Highlights from the EASIER-SignON concertation event “Outcomes and outlooks of Research on Sign Language Technology in Europe”

On November 29, 2023, representatives from EASIER, SignON and the LEAD-ME (COST) Action met in Brussels to discuss the progress and results of the initiatives, and sign language research more broadly. This was done as part of the concertation event “Outcomes and Outlooks of Research on Sign Language technologies in Europe,” organized with the support of the European Commission and moderated by the European Union of the Deaf, a partner in both, EASIER and SignON.

EASIER-SignON partners

The event brought together researchers and the end user community who discussed the current status and the future of sign language technology in Europe. 

In an opening address, Member of the European Parliament, Brando Benifei called for greater accessibility for all citizens. He stressed that we do not only need to do more but that we also need to improve the way we do things. This was echoed in a keynote presentation delivered by the President of the European Union of the Deaf (EUD), Sofia Isari, who noted that we must work together to ensure that the digital world is an accessible world for all.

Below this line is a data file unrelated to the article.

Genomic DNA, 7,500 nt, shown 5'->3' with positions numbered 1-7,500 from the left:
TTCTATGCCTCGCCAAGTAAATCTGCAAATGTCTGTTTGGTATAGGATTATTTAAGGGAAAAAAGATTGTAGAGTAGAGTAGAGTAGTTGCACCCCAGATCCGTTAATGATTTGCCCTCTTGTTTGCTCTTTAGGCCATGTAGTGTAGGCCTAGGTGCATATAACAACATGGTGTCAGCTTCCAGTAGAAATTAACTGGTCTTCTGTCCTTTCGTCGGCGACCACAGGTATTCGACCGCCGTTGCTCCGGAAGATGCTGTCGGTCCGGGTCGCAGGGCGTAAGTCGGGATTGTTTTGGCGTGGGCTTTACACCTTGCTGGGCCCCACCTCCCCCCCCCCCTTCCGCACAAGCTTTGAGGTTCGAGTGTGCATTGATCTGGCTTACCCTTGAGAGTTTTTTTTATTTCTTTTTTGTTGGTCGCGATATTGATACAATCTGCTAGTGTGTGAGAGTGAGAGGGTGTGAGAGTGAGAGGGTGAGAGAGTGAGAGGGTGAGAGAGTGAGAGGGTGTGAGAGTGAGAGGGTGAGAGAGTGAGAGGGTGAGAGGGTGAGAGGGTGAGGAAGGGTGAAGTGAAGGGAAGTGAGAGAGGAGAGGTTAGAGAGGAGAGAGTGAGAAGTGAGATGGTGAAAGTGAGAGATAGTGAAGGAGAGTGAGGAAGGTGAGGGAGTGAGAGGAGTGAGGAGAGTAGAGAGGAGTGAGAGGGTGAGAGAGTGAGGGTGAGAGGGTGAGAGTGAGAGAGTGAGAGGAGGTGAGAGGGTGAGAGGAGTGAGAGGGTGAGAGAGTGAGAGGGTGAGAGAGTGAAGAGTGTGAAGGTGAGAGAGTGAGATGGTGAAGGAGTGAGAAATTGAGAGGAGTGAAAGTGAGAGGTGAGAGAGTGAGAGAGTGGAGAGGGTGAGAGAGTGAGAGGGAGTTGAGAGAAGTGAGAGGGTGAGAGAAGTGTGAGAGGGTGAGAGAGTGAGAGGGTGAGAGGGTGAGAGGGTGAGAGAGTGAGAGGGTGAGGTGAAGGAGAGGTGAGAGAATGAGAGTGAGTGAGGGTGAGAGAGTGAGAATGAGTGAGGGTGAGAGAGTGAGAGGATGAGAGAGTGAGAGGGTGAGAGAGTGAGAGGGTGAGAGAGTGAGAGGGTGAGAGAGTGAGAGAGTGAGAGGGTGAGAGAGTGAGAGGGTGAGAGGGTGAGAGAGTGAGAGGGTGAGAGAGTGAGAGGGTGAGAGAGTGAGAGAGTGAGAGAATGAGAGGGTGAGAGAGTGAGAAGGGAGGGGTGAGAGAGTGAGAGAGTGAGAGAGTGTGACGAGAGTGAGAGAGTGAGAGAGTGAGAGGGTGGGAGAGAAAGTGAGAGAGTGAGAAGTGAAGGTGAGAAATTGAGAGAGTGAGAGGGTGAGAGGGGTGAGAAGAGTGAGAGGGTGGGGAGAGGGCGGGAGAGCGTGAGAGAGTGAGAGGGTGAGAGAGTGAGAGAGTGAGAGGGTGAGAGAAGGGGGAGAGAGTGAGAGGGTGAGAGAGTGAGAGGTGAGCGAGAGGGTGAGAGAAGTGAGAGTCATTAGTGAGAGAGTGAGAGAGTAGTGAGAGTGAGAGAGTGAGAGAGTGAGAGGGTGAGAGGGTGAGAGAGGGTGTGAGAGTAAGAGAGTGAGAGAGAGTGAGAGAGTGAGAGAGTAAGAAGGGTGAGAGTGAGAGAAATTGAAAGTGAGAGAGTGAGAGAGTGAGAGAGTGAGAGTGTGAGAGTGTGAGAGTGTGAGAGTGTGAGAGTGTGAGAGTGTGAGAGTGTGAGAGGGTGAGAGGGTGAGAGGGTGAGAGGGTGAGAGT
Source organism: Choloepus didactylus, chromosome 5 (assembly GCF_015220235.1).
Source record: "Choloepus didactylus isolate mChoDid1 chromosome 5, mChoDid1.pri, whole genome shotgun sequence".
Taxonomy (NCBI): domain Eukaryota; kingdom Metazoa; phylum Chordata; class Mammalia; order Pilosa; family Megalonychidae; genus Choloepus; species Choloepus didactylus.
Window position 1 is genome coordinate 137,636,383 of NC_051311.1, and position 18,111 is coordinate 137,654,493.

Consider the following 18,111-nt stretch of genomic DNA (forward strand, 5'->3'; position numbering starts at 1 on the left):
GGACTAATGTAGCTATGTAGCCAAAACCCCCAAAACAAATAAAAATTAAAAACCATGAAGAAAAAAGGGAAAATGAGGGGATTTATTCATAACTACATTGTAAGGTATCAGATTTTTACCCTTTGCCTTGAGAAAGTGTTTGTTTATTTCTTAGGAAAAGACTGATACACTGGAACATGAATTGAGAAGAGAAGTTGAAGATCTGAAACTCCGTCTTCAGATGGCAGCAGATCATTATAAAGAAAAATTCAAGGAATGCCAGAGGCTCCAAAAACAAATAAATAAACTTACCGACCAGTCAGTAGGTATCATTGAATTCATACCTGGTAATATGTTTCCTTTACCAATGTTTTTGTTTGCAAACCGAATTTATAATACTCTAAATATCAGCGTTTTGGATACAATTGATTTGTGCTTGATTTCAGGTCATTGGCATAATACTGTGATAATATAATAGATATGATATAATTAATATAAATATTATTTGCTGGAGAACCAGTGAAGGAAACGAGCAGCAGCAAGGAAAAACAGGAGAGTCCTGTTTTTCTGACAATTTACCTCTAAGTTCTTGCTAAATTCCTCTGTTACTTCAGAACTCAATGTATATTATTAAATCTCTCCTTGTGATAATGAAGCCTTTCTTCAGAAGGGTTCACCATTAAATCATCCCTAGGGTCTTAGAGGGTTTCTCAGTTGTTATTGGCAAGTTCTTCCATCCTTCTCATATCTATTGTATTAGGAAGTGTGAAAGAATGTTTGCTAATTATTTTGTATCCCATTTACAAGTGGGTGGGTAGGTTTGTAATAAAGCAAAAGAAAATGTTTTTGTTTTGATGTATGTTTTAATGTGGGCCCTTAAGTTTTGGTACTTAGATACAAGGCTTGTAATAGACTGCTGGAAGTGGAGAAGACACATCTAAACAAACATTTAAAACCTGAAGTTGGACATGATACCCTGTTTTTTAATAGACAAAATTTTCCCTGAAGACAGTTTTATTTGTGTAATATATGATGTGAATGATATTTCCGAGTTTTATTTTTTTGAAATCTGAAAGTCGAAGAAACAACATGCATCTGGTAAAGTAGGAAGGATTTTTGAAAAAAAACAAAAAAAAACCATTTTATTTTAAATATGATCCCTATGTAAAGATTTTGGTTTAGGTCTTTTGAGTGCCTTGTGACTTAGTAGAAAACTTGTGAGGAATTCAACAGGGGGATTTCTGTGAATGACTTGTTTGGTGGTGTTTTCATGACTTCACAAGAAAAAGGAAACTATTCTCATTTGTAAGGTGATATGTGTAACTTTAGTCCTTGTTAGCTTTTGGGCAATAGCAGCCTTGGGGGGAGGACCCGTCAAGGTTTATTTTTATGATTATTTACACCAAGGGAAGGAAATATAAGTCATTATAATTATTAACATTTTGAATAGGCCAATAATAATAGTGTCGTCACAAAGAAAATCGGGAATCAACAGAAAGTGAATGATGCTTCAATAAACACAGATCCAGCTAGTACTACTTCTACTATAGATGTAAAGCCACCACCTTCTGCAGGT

Then the projects that organized the event were introduced by Dimitar Shterionov (Scientific Coordinator for SignON), Eleni Efthimiou (Scientific Coordinator for EASIER), and Krishna Chandramouli (WG3 Leader of the ‘LEAD-ME’ European Cooperation in Science and Technology (COST) Action). Eleni Efthimiou highlighted that minority languages remain disconnected from technology, and that this has a major impact on inclusion.

After that, a panel discussion moderated by Humberto Insolera (Executive Committee Member of the European Disability Forum) explored the way forward for sign language research in Europe. The panel included Frankie Picron (SignON, EASIER, EUD), Dimitar Shterionov (SignON), Eleni Efthimiou (EASIER), and Krishna Chandramouli (LEAD-ME). Frankie Picron commented on avatars, stressing that they will not replace humans, but rather offer an alternative option—and as he pointed out, “we need more options”.